• Warren cited an Elliptic report that revealed links between crypto payments and Chinese fentanyl brokers
  • Warren said she will reintroduce the Digital Asset Anti-Money Laundering Act
  • Chainanalysis recently said drug traffickers used crypto evade law enforcement

Sen. Elizabeth Warren, D-Mass., has called for legislation that would shut down the cryptocurrency space, pointing out that crypto payments help facilitate the trade of fentanyl trade in China which also affects the U.S.

"The number of crypto transactions associated with Chinese fentanyl brokers increased by 450% just last year alone," Warren said during a Wednesday hearing of the U.S. Senate Banking Committee on China, citing an Elliptic report released late last month.

Warren called on her colleagues to push for legislation that would shut down cryptocurrency as she noted that crypto helped fund the fentanyl trade. "Crypto is helping fund the fentanyl trade, and we have the power to shut that down," she said.

"Congress has talked about fentanyl long enough. We propose to do something to fight back," Warren added.

The former law professor then turned the attention to Digital Asset Anti-Money Laundering Act, which she first unveiled with Sen. Roger Marshall, R-Kan., in 2022.

The proposed act states that the name and physical address of "each counterparty to the transaction" transacting in digital asset kiosks should be collected, and the identities of each customer using digital assets for transactions should be verified using "a valid form of government-issued identification or other documentary method."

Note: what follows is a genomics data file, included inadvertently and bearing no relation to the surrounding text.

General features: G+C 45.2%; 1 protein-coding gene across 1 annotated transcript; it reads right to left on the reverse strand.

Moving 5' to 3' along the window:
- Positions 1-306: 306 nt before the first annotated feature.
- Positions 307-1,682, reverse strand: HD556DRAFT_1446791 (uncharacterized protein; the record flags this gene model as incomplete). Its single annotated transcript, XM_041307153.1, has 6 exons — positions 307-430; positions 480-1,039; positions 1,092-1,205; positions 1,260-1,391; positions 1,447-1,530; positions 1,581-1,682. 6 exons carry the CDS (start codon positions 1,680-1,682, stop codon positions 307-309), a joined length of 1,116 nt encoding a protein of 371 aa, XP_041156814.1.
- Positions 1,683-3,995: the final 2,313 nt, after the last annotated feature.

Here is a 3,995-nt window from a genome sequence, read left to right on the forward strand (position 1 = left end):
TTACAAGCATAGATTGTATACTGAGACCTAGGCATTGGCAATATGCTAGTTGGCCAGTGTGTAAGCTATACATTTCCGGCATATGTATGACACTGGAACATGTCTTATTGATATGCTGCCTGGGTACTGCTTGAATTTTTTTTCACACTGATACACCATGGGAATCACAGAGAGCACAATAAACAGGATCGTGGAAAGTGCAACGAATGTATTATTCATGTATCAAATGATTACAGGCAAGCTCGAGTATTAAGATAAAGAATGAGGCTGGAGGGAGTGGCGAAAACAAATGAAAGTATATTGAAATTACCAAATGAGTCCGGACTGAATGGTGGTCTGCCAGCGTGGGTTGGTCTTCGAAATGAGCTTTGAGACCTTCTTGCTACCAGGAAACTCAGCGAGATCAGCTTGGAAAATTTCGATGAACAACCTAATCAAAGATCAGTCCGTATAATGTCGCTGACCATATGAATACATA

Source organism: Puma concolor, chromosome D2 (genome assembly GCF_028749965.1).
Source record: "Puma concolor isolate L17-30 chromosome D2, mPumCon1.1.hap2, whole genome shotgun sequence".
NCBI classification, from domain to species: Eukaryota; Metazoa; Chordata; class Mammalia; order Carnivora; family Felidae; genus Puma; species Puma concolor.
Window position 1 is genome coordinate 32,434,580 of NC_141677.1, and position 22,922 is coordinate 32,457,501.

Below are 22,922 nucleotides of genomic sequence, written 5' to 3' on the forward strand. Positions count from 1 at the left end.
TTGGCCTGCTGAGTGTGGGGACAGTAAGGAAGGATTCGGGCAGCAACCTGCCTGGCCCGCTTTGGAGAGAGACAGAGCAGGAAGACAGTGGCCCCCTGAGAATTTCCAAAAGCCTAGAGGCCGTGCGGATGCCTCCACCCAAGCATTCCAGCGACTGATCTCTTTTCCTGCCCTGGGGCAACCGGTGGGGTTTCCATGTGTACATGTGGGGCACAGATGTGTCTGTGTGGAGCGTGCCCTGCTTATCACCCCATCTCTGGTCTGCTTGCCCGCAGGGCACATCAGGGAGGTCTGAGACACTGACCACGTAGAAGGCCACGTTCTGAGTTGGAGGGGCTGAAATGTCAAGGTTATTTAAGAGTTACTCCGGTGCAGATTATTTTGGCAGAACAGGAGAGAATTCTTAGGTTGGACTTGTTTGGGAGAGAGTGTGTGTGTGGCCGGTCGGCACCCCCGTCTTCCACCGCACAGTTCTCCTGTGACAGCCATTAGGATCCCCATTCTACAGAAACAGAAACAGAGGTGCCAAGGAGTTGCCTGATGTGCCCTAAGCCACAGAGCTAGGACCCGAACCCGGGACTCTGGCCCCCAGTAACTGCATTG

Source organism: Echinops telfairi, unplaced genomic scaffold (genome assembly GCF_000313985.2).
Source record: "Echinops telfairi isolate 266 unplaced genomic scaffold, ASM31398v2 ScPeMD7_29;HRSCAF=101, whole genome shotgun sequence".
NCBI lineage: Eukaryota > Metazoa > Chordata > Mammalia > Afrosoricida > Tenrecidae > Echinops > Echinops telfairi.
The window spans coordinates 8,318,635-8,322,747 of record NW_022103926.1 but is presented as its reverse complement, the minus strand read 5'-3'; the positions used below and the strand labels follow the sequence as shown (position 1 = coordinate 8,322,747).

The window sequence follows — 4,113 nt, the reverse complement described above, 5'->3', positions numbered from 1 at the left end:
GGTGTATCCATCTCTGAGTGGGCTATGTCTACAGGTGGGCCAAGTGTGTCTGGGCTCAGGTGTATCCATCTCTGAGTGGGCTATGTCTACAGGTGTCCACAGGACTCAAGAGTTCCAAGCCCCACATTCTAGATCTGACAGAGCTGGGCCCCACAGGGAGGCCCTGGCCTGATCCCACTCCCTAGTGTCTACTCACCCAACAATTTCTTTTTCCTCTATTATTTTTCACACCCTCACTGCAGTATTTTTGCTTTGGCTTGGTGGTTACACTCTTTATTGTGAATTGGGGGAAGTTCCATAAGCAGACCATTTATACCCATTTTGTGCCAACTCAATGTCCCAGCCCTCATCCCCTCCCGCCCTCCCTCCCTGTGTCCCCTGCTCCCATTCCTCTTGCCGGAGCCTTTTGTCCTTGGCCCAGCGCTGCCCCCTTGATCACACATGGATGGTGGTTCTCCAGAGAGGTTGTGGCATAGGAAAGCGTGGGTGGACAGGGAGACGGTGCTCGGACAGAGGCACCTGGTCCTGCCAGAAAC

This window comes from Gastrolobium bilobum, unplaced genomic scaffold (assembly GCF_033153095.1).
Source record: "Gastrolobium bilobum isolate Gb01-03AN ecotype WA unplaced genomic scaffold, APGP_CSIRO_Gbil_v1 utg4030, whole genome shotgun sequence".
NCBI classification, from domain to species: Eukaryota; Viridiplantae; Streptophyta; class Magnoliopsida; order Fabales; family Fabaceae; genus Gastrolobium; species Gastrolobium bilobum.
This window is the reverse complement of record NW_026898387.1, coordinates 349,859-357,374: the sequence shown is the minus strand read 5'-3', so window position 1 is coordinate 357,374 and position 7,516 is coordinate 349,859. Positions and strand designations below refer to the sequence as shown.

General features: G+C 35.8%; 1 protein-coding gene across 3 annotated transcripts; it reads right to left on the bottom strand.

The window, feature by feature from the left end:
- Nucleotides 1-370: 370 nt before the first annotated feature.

In the Elliptic report, it was revealed that researchers received offers from more than 90 China-based companies "to supply fentanyl precursors, 90% of which accepted cryptocurrency payments."

Elliptic researchers further found that "a known fentanyl trafficker paid tens of thousands of dollars in Bitcoin to one of these suppliers."

Commenting on the use of cryptocurrency in the fentanyl trade, Elizabeth Rosenberg, the U.S. Treasury Department's assistant secretary for terrorist financing and financial crimes, said during the hearing that some of the precursor manufacturers and illicit drug groups used "the receipt of Bitcoin payments in wallets, cryptocurrency wallets," as per Coin Desk.

Rosenberg went on to explain that one reason why fentanyl traders use cryptocurrency could be because of the "element of pseudonymity that they seek."

Chainanalysis, another blockchain analysis firm, also revealed in a report last month that crypto addresses "associated with suspected China-based fentanyl precursor sellers" have received "more than $37.8 million worth of cryptocurrency" in the past five years.

Chainalysis researchers noted that many drug traffickers use cryptocurrency "in attempts to evade law enforcement," thus helping drive the opioid epidemic in the U.S. and other countries.

The U.S. Centers for Disease Control and Prevention (CDC) said in a May 3 report that drug overdose rates linked to fentanyl saw a significant spike of 279% from 5.7 per 100,000 people in 2016 to 21.6 in 2021.

The CDC said some of the highest overdose death rates related to fentanyl in the U.S. were recorded in Massachusetts, Rhode Island, Maine, Pennsylvania and the District of Columbia.

The U.S. Treasury Department on Tuesday sanctioned 17 individuals and entities accused of involvement "in the international proliferation of equipment used to produce illicit drugs. Of the 17 sanctioned, 13 were based in China.

U.S. Senator Elizabeth Warren (D-MA) speaks during a Senate Finance Committee hearing on the nomination of Chris Magnus to be the next U.S. Customs and Border Protection commissioner, in the Dirksen Senate Office Building on Capitol Hill in Washington, DC
U.S. Senator Elizabeth Warren (D-MA) speaks during a Senate Finance Committee hearing. Reuters / POOL